Canadian Law and the Modern Day Foreign Bride is a website of the Centre for Public Legal Education Alberta. The website was created in collaboration with Changing Together… a Centre for Immigrant Women and is intended to address issues facing foreign brides who generally wish to enter Canada via sponsorship in the family class. The site is geared towards providing information to individuals who are: thinking of marrying and moving to Canada, in the process of having an arranged marriage with someone in Canada, coming to Canada as a mail order bride, and more….
Here you will find selected resources focused on women’s rights and equality issues as well as women’s participation in the law and public policy development. If you are looking for resources aimed at Aboriginal women, see the section Aboriginal Women.
The Women's Centre of Calgary is an ongoing source of information, support and advocacy. The Centre offers women quick access to emergency food, personal care supplies and bus tickets. It provides referrals to other agencies for food, clothing, furniture, housing, health, employment, education and recreation. The Centre operates a Legal Advice Clinic where volunteer lawyers provide free, half-hour legal advice sessions to women. The clinic is aimed at providing women with the preliminary information and support they may need to access the legal system. Family and other types of law are addressed, but not criminal law.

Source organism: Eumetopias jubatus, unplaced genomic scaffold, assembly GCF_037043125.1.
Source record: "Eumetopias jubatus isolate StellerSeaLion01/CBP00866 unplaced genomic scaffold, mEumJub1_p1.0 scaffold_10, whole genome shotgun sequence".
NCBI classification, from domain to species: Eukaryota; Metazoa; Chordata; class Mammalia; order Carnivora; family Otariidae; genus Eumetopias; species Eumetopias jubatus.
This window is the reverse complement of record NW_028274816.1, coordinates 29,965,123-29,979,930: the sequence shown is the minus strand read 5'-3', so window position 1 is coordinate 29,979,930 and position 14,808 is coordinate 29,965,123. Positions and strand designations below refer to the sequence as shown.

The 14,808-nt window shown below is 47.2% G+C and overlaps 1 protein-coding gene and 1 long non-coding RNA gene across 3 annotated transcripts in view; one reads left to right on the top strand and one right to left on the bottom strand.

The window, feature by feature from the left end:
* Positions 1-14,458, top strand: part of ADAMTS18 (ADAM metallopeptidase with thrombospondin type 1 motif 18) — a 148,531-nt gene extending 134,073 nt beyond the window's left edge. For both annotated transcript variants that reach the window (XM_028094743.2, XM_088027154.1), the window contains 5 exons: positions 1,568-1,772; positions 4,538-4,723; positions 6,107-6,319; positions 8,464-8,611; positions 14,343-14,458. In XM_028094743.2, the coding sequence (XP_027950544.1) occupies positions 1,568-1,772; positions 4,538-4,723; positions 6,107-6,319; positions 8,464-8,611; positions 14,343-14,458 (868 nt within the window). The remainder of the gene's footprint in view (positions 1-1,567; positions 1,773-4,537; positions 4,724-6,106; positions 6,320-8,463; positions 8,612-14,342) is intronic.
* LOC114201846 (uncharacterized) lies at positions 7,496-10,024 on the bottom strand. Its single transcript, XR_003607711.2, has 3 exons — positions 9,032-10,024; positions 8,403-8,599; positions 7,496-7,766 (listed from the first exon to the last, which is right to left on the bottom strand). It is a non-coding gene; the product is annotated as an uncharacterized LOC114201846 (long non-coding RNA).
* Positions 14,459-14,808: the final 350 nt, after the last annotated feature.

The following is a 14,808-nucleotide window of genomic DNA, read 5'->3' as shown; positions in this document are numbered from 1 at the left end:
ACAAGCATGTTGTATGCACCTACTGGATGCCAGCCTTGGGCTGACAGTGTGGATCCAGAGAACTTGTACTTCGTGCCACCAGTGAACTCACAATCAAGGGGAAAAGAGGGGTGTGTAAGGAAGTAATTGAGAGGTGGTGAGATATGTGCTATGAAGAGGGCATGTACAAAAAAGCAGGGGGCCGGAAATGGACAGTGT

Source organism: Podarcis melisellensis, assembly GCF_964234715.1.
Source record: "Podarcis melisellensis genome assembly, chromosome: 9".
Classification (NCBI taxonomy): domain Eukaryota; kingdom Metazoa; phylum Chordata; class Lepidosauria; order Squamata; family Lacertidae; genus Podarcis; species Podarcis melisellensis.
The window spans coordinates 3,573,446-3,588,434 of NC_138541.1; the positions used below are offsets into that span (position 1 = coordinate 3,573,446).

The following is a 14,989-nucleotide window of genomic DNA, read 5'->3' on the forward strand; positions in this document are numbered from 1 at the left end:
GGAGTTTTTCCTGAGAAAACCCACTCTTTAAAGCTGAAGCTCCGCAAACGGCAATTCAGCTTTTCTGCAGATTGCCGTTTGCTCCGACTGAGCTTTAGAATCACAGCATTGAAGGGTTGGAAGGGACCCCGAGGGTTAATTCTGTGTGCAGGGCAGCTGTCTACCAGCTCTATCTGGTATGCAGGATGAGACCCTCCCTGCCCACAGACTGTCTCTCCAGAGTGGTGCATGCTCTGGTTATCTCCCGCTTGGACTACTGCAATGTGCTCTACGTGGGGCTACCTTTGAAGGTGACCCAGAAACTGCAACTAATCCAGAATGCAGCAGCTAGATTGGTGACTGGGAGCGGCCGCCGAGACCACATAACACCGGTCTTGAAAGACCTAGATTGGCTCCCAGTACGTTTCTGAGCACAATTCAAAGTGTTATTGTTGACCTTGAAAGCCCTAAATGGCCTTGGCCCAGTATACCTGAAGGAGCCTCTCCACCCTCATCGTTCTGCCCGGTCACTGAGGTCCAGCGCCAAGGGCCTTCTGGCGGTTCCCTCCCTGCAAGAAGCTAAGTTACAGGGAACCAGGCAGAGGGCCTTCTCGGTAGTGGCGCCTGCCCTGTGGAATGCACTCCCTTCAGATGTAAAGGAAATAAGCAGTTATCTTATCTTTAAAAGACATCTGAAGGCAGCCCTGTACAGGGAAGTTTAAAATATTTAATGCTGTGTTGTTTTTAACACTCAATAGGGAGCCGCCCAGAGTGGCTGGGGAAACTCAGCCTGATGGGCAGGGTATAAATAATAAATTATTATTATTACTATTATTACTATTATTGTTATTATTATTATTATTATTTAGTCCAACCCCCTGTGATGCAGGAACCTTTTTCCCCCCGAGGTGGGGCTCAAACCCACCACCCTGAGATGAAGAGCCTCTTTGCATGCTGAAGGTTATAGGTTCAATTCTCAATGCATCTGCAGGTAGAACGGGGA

CAEFS is an association of self-governing, community-based Elizabeth Fry Societies that work with and for women and girls in the justice system, particularly those who are, or may be, criminalized. The website provides contact information for member societies across the country and a directory of programs and services in each region.
CERA’s Women’s Program was established in early 2000 to address low-income women’s experiences of inequality and discrimination in housing in Canada. The Women’s Program undertakes advocacy, litigation support, networking and research aimed at investigating and addressing the economic and social conditions that contribute to women’s inequality in housing.
DAWN-RAFH Canada is a national organization controlled by and comprised of women who self-identify as Women with disAbilities. DAWN-RAFH Canada's mission is to end the poverty, isolation, discrimination and violence experienced by women with disabilities.
LEAF is a national, non-profit organization committed to using the provisions of the Canadian Charter of Rights and Freedoms to promote equality for women. The organization has a two-fold mandate: to ensure that the rights of women and girls in Canada, as guaranteed in the Charter are upheld in our courts, human rights commissions and government agencies and to provide public education on the issues of gender equality. LEAF also undertakes legal action by intervening at the Canadian appellate courts on significant cases that will establish important principles of equality for women.